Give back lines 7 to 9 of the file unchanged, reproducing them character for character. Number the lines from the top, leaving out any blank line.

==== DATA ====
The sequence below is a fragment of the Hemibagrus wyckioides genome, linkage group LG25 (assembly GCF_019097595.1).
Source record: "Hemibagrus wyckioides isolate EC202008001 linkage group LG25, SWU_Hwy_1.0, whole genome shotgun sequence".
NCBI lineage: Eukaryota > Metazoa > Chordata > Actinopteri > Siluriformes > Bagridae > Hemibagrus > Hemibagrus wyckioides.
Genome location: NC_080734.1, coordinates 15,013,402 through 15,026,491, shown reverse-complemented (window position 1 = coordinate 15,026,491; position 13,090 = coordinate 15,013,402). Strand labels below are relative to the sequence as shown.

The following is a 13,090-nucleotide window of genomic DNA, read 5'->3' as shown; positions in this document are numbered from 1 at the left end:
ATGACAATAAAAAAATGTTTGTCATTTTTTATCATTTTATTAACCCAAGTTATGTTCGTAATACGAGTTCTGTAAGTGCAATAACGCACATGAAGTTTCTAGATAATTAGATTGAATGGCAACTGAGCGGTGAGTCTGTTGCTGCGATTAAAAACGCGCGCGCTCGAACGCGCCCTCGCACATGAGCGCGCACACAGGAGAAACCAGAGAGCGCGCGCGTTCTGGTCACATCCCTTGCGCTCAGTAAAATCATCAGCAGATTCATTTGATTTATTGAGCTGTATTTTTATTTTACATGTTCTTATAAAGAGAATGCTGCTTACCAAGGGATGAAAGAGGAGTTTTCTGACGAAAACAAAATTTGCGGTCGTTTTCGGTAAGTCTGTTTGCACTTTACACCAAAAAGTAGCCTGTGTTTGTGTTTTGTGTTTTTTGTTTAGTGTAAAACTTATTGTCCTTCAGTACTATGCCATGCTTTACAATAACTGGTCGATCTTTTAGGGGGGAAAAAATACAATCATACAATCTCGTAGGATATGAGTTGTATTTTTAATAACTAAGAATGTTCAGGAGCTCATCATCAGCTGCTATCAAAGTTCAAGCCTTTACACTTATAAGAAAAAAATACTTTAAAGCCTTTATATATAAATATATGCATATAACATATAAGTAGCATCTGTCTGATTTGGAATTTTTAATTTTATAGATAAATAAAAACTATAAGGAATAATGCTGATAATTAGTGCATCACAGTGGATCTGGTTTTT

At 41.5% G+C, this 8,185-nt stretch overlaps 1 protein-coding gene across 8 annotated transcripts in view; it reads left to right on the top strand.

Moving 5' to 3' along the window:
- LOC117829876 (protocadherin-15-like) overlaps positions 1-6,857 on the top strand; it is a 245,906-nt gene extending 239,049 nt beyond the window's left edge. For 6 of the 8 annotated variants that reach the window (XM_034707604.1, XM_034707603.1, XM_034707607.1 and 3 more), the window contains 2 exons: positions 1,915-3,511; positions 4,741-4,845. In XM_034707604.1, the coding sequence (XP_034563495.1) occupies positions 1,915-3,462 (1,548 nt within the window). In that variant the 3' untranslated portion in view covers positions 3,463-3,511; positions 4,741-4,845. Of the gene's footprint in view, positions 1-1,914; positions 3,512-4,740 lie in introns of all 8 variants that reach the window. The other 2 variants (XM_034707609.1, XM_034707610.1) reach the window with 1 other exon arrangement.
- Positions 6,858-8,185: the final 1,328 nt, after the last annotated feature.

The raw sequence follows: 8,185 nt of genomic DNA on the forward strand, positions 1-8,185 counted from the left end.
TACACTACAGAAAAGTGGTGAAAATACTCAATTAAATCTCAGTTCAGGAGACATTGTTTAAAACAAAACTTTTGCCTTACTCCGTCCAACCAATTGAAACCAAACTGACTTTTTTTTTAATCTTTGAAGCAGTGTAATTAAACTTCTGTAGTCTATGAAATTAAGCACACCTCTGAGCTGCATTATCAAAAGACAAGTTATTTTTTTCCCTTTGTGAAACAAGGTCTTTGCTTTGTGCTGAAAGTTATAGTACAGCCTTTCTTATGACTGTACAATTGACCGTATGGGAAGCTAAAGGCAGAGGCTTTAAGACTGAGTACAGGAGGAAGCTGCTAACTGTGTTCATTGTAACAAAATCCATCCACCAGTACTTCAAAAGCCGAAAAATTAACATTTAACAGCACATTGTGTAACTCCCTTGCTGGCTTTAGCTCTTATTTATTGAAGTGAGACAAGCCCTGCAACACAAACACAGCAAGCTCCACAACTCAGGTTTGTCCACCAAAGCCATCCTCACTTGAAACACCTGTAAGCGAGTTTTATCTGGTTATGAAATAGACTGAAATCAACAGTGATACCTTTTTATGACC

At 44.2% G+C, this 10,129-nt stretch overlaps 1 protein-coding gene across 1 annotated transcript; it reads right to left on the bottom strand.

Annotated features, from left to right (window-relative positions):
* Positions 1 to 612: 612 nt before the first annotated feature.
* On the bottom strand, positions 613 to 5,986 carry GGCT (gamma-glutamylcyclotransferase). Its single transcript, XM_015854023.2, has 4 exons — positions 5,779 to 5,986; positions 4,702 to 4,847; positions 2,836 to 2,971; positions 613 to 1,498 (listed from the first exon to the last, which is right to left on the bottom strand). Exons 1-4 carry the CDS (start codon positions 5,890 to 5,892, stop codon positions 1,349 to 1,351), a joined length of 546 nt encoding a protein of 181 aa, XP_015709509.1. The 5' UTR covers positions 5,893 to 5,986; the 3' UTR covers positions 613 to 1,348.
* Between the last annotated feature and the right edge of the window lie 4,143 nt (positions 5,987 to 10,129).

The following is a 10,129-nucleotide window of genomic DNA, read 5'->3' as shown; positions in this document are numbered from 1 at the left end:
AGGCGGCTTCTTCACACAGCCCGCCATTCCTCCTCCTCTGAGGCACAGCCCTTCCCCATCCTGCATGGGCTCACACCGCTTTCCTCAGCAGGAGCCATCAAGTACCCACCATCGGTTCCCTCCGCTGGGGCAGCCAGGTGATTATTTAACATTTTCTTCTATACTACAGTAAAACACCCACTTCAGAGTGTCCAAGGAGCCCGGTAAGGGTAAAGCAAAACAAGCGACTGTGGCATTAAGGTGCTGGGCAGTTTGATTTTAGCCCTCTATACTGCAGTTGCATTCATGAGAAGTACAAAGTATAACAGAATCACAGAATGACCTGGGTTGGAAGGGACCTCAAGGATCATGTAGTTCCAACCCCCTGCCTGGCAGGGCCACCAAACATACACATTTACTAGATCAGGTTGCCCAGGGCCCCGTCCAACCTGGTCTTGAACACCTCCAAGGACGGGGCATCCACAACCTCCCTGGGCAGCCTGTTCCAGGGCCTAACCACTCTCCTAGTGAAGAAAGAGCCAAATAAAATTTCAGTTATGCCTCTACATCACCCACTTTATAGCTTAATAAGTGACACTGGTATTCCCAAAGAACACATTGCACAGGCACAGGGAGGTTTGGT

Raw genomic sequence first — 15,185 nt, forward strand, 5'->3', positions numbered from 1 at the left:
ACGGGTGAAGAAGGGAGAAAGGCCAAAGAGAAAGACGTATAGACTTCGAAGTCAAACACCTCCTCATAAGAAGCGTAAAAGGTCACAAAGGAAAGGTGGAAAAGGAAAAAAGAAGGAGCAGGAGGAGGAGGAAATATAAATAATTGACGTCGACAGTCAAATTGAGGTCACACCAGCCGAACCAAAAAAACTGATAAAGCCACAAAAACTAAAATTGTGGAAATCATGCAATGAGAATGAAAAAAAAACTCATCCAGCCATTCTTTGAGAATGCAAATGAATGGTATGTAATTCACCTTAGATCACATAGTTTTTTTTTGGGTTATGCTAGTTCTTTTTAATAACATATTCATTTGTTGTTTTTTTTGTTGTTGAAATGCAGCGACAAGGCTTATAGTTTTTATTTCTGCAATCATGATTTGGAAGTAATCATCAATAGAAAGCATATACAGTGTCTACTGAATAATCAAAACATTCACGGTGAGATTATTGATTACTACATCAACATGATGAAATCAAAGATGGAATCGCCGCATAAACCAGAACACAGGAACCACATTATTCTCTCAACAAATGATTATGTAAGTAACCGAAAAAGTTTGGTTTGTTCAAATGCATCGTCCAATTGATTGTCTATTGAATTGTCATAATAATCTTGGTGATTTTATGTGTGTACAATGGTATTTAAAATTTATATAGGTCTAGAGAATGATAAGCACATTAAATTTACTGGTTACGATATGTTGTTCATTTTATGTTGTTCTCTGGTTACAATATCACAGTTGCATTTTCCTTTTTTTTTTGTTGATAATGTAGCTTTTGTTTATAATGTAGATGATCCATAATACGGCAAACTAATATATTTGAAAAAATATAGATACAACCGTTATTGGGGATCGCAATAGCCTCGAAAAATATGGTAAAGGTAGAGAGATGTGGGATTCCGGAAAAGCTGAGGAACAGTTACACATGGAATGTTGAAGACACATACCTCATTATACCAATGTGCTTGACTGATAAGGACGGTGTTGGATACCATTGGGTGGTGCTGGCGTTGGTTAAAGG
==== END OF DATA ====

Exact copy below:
At 41.5% G+C, this 8,185-nt stretch overlaps 1 protein-coding gene across 8 annotated transcripts in view; it reads left to right on the top strand.

Moving 5' to 3' along the window:
- LOC117829876 (protocadherin-15-like) overlaps positions 1-6,857 on the top strand; it is a 245,906-nt gene extending 239,049 nt beyond the window's left edge. For 6 of the 8 annotated variants that reach the window (XM_034707604.1, XM_034707603.1, XM_034707607.1 and 3 more), the window contains 2 exons: positions 1,915-3,511; positions 4,741-4,845. In XM_034707604.1, the coding sequence (XP_034563495.1) occupies positions 1,915-3,462 (1,548 nt within the window). In that variant the 3' untranslated portion in view covers positions 3,463-3,511; positions 4,741-4,845. Of the gene's footprint in view, positions 1-1,914; positions 3,512-4,740 lie in introns of all 8 variants that reach the window. The other 2 variants (XM_034707609.1, XM_034707610.1) reach the window with 1 other exon arrangement.